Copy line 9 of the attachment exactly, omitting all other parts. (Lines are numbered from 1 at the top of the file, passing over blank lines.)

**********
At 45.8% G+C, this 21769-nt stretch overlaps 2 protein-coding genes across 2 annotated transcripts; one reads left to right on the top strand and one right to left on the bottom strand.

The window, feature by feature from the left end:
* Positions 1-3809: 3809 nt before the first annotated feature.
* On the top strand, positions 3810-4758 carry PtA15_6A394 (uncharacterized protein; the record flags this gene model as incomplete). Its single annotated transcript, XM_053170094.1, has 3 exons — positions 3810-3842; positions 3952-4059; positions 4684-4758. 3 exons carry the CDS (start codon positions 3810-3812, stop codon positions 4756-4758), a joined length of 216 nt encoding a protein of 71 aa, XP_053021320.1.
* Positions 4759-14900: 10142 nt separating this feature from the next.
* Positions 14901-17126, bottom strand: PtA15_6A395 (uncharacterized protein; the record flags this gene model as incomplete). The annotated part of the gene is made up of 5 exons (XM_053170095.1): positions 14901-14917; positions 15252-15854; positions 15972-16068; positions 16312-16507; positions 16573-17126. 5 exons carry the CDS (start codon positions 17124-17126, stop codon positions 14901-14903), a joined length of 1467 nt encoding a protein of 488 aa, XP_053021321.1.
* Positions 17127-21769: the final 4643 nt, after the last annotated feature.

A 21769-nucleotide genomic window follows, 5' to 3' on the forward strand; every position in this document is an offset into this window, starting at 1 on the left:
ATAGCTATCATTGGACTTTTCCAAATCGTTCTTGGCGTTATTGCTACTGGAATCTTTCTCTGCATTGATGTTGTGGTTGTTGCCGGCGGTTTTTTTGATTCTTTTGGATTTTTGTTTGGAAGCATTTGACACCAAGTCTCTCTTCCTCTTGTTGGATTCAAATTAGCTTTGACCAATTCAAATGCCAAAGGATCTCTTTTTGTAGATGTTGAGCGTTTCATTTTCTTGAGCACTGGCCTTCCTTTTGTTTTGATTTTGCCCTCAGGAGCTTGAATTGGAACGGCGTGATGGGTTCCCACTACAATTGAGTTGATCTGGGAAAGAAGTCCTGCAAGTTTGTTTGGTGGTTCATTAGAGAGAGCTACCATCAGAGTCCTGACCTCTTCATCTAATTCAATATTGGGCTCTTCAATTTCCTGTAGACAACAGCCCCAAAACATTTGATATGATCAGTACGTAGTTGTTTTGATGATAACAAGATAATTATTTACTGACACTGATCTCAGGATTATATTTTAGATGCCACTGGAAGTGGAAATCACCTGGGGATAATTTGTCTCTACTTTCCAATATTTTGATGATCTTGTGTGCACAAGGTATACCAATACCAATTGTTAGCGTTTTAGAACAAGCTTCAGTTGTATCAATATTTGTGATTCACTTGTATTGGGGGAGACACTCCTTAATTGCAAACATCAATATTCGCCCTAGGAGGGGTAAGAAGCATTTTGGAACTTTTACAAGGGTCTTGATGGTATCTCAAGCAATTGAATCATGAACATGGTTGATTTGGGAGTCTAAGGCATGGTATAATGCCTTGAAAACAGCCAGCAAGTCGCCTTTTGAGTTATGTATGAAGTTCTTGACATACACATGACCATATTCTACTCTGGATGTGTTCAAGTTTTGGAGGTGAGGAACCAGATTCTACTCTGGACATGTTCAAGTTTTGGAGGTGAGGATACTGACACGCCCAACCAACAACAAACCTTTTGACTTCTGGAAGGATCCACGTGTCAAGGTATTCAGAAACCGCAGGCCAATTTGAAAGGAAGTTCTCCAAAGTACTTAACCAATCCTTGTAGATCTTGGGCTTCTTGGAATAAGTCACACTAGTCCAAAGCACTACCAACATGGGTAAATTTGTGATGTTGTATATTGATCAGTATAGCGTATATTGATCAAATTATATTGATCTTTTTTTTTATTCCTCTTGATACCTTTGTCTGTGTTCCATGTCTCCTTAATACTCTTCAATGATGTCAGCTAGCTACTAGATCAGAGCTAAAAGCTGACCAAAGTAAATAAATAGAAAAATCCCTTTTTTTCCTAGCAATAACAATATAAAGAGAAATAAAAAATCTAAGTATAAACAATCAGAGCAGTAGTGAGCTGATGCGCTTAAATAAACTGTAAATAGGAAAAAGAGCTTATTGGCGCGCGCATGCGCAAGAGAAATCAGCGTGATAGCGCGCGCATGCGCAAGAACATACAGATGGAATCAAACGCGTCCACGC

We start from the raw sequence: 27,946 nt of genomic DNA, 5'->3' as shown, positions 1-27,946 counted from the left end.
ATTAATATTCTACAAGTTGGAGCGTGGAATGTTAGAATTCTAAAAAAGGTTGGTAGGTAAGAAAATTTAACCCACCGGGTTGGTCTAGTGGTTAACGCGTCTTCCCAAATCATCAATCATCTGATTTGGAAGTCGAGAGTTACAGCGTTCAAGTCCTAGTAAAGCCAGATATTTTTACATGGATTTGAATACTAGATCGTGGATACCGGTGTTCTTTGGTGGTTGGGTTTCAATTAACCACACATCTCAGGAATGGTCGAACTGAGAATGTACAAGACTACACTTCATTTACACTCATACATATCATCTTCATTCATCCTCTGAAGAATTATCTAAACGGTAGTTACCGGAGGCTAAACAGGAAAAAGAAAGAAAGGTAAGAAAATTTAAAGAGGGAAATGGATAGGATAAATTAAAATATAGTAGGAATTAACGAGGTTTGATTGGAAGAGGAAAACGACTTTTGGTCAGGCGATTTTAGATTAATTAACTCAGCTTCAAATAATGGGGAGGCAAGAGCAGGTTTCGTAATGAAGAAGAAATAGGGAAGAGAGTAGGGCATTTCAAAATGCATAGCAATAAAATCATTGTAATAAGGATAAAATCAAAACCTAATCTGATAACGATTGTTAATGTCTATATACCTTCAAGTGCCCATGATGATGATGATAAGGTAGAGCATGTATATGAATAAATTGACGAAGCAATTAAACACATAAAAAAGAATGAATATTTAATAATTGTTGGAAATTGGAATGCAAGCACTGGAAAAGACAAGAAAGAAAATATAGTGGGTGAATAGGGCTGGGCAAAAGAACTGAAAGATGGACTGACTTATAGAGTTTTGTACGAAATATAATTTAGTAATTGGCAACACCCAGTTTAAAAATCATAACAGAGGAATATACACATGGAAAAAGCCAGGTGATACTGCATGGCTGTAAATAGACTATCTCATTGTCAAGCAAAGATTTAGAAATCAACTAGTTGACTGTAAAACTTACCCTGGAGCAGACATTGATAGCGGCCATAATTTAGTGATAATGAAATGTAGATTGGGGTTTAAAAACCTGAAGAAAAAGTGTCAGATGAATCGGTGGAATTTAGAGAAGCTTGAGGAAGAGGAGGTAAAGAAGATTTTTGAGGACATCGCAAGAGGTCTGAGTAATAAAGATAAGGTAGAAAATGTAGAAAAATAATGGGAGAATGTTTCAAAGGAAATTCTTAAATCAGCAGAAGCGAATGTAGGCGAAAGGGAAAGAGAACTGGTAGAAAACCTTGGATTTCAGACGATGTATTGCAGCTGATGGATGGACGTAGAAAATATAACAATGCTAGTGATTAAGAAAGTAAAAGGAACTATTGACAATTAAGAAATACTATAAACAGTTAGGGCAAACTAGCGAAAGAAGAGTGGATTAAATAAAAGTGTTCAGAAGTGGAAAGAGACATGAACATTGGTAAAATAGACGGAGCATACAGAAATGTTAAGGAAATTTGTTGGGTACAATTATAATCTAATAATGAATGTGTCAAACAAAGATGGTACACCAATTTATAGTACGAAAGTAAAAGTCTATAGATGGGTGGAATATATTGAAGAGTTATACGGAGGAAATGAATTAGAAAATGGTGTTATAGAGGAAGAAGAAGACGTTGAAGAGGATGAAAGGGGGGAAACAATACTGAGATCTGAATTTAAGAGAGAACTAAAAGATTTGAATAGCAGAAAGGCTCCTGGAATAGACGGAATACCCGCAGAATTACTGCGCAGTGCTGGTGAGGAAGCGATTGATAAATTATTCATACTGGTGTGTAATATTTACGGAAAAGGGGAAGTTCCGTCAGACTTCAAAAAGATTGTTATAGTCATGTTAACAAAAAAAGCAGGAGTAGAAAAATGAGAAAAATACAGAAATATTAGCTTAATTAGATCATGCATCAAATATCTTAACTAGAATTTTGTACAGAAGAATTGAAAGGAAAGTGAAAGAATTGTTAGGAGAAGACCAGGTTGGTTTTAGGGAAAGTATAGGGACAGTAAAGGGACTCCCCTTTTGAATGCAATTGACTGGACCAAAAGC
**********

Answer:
ATAGCTATCATTGGACTTTTCCAAATCGTTCTTGGCGTTATTGCTACTGGAATCTTTCTCTGCATTGATGTTGTGGTTGTTGCCGGCGGTTTTTTTGATTCTTTTGGATTTTTGTTTGGAAGCATTTGACACCAAGTCTCTCTTCCTCTTGTTGGATTCAAATTAGCTTTGACCAATTCAAATGCCAAAGGATCTCTTTTTGTAGATGTTGAGCGTTTCATTTTCTTGAGCACTGGCCTTCCTTTTGTTTTGATTTTGCCCTCAGGAGCTTGAATTGGAACGGCGTGATGGGTTCCCACTACAATTGAGTTGATCTGGGAAAGAAGTCCTGCAAGTTTGTTTGGTGGTTCATTAGAGAGAGCTACCATCAGAGTCCTGACCTCTTCATCTAATTCAATATTGGGCTCTTCAATTTCCTGTAGACAACAGCCCCAAAACATTTGATATGATCAGTACGTAGTTGTTTTGATGATAACAAGATAATTATTTACTGACACTGATCTCAGGATTATATTTTAGATGCCACTGGAAGTGGAAATCACCTGGGGATAATTTGTCTCTACTTTCCAATATTTTGATGATCTTGTGTGCACAAGGTATACCAATACCAATTGTTAGCGTTTTAGAACAAGCTTCAGTTGTATCAATATTTGTGATTCACTTGTATTGGGGGAGACACTCCTTAATTGCAAACATCAATATTCGCCCTAGGAGGGGTAAGAAGCATTTTGGAACTTTTACAAGGGTCTTGATGGTATCTCAAGCAATTGAATCATGAACATGGTTGATTTGGGAGTCTAAGGCATGGTATAATGCCTTGAAAACAGCCAGCAAGTCGCCTTTTGAGTTATGTATGAAGTTCTTGACATACACATGACCATATTCTACTCTGGATGTGTTCAAGTTTTGGAGGTGAGGAACCAGATTCTACTCTGGACATGTTCAAGTTTTGGAGGTGAGGATACTGACACGCCCAACCAACAACAAACCTTTTGACTTCTGGAAGGATCCACGTGTCAAGGTATTCAGAAACCGCAGGCCAATTTGAAAGGAAGTTCTCCAAAGTACTTAACCAATCCTTGTAGATCTTGGGCTTCTTGGAATAAGTCACACTAGTCCAAAGCACTACCAACATGGGTAAATTTGTGATGTTGTATATTGATCAGTATAGCGTATATTGATCAAATTATATTGATCTTTTTTTTTATTCCTCTTGATACCTTTGTCTGTGTTCCATGTCTCCTTAATACTCTTCAATGATGTCAGCTAGCTACTAGATCAGAGCTAAAAGCTGACCAAAGTAAATAAATAGAAAAATCCCTTTTTTTCCTAGCAATAACAATATAAAGAGAAATAAAAAATCTAAGTATAAACAATCAGAGCAGTAGTGAGCTGATGCGCTTAAATAAACTGTAAATAGGAAAAAGAGCTTATTGGCGCGCGCATGCGCAAGAGAAATCAGCGTGATAGCGCGCGCATGCGCAAGAACATACAGATGGAATCAAACGCGTCCACGC